I’ll probably do this all sometime later in the week, as tonight’s going to involve going to bed early. In the mean time I’ve got two other excellent bikes to ride.

Photo of worn, almost hooked middle chainring from the Titus’ original crankset.

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Lumberjack 100, NCT, etc.

This past weekend was the Lumberjack 100 (LJ) race up north, and I headed up with Erik, Kristi, Nick, and Marty to both volunteer for the race and watch Nick and Erik finish. We stayed in a nice (and rather remote-feeling) cabin, everything went according to plan, and I was able to get in a bunch of nice riding on both the North Country Trail and at Midland’s City Forest. It was a very nice weekend.

On Thursday after work I headed up north, meeting Erik and Kristi at Shay Station, a very nice coffee shop / restaurant place in Cadillac. We headed to the cabin, met up with Nick and Marty, then had a lazy evening and Friday which mostly involved final bike maintenance, eating good food (thanks, Kristi!), and relaxing. Then, Saturday morning was Lumberjack.

I woke at 4am, as I had to be at the trailhead at 5:30am to work my first volunteer shift in the parking lot. Just after this wrapped up the 337-strong pack of racers passed me (pic · pic) and the race was on, so it was time for me to head to the aid station for the first shift there. This was a great place to be, as it allowed me to see all the leaders come through on their first lap and then help out any of those who stopped and needed assistance. Working at the aid station mostly involved filling up people’s hydration packs and bottles, getting them food, and just generally helping them out if the needed anything. It was quite nice, and something really fun to do as opposed to sitting back in a tent and waiting for people to finish.

After the aid station shift I took a short break, then spent some time handing out patches. Everyone who finishes LJ gets a dated patch commemorating their completion of the race just as the cross the finish line, and this was also a great (albeit slightly hectic) time since I got to see quite a few people I know crossing. After a few hours of this (and being able to give Erik his patch) I turned the job over to someone else and hung out back in the Trail’s Edge team tent. Not long after Nick came across the finish line (pic) for his first LJ finish. That evening we celebrated with beer and bratwurst (Garlic/Kraut and Jalapeno) from The Dublin General Store, but due to the long day (albeit not nearly as long as Nick and Erik’s) I soundly fell asleep pretty early.

The next day after we all packed up and parted ways, and I headed off towards the Timber Creek Trailhead to ride some of the North Country Trail (NCT). Not knowing much about the area in which I was riding I ended up heading north for 45 minutes, then turning back towards the trail head. After reaching the trail head I wanted to ride some more, and a quick look on the map showed a river access not far away, so I headed south down the NCT to the Upper Branch Bridge River Access and spent some time wading around in the water before returning to the car.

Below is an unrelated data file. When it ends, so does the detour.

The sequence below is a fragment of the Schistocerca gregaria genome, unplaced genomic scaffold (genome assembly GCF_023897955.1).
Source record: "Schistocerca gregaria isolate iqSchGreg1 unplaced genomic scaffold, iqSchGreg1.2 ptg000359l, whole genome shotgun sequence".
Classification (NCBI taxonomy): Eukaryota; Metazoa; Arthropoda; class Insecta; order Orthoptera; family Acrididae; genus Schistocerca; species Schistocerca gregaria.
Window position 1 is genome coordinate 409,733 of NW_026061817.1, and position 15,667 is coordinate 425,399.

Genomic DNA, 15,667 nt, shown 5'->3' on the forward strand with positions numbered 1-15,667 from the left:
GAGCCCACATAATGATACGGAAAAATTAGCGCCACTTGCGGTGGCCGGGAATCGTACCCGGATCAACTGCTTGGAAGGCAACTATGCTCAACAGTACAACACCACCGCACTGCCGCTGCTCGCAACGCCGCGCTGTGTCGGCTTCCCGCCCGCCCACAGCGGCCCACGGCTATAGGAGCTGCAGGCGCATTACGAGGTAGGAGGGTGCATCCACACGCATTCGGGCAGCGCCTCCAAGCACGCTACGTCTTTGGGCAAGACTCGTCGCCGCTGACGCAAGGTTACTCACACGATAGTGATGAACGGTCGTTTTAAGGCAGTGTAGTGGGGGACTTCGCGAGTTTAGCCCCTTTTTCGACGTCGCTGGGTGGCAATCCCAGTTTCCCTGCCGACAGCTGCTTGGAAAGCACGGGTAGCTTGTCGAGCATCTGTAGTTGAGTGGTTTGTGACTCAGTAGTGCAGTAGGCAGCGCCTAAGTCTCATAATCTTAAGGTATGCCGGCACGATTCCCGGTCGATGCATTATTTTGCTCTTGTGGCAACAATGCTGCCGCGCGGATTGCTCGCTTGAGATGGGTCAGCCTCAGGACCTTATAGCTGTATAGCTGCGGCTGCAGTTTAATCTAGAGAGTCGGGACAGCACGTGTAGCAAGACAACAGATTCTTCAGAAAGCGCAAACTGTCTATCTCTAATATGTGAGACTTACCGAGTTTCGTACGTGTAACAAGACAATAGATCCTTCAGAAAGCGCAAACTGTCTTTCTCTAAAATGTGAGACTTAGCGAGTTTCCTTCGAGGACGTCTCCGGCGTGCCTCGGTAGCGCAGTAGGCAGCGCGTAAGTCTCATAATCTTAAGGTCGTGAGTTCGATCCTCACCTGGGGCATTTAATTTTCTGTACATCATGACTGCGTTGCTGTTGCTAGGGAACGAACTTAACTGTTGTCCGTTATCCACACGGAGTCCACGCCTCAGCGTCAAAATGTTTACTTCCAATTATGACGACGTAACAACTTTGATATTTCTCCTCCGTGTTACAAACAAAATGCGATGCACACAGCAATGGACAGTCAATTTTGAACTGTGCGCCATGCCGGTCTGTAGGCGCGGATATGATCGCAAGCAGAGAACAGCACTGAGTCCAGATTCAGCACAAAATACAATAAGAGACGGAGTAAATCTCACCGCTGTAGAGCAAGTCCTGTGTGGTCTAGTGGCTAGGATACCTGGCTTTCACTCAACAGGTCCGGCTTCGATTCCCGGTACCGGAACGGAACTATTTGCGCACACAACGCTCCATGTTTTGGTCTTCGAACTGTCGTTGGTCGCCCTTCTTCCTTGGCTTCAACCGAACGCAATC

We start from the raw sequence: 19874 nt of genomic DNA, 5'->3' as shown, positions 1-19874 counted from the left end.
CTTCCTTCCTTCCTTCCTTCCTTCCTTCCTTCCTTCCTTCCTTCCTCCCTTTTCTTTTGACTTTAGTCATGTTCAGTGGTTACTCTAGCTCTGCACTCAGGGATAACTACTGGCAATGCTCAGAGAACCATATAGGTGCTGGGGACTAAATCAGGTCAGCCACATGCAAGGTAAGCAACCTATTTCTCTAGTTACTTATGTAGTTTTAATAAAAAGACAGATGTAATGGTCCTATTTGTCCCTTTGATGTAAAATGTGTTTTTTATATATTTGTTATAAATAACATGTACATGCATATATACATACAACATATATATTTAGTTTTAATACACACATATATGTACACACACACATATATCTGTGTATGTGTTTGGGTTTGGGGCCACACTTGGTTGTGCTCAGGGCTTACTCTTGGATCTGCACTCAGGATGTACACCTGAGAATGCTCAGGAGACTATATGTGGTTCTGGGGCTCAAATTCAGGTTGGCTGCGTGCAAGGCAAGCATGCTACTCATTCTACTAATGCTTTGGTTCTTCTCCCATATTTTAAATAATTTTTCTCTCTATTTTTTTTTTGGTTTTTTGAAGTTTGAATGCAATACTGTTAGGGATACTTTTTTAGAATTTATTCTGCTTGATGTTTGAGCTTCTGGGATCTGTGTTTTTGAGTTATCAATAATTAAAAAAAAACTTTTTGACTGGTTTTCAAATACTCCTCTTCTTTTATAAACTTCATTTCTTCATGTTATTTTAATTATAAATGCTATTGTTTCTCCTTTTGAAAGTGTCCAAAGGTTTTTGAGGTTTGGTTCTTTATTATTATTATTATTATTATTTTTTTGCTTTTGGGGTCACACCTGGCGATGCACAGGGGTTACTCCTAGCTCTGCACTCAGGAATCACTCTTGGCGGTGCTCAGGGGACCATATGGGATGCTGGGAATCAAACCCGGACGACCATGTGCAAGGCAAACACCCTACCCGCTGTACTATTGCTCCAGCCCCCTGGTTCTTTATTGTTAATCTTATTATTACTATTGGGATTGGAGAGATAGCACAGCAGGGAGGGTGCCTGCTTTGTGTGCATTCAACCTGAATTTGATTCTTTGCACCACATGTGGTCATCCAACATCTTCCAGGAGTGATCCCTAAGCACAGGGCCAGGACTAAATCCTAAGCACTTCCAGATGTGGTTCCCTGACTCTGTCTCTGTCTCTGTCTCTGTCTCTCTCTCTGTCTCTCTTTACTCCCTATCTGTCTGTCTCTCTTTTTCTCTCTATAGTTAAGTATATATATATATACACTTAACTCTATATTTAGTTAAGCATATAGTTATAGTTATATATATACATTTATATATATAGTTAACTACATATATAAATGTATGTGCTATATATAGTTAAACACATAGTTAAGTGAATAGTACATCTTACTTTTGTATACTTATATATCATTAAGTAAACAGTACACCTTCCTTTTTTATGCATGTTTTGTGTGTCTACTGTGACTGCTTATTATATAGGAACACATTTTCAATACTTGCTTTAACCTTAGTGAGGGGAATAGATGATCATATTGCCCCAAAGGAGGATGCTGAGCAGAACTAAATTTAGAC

This was an absolutely wonderful segment of trail to ride. Very beautiful but with nice rolling hills and great views. I’d really like to do it again, but next time riding straight through from one of the other trail heads. That’d put it at roughly a 40 mile ride, so there’d be a need to stage cars for this.

After leaving the NCT I stopped off at Midland City Forest on the way home, just for a bit more riding. The trail was much drier than the last time I was there and it was a bit more fun to ride, even though I was quite tired and got turned around (read: lost) a few times.

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Bartaza Virtuoso Coffee Grinder

Yesterday afternoon Danielle and I received another one of the gifts on our Amazon Wedding Registry, but this one is something that I’d specifically picked out: a Baratza Virtuoso coffee grinder. For years now I’ve been grinding and brewing coffee fresh every morning, and Danielle has started to do the same. The coffee grinder that we had (well, still have) was a basic Mr. Coffee model that worked, but leaked grounds, had static electricity problems (read: grounds would fly out and cling to things when opening it), and would clog a couple times a week.

After doing a bunch of research, this grinder seemed to be the most cost effective model, while still holding a goodly quantity of beans. Having received it I’m not disappointed. It feels very solidly made, is much quieter than the previous grinder, has a more consistent grind, and doesn’t build up a bunch of static. I’m really looking forward to using this. Hopefully it’ll be the end of having to listen for the telltale sign of the grinder starting to clog and running to the kitchen to stop it before it plugs and starts heating the grounds and turning the clogged bits into powder.

Thanks, Bennett!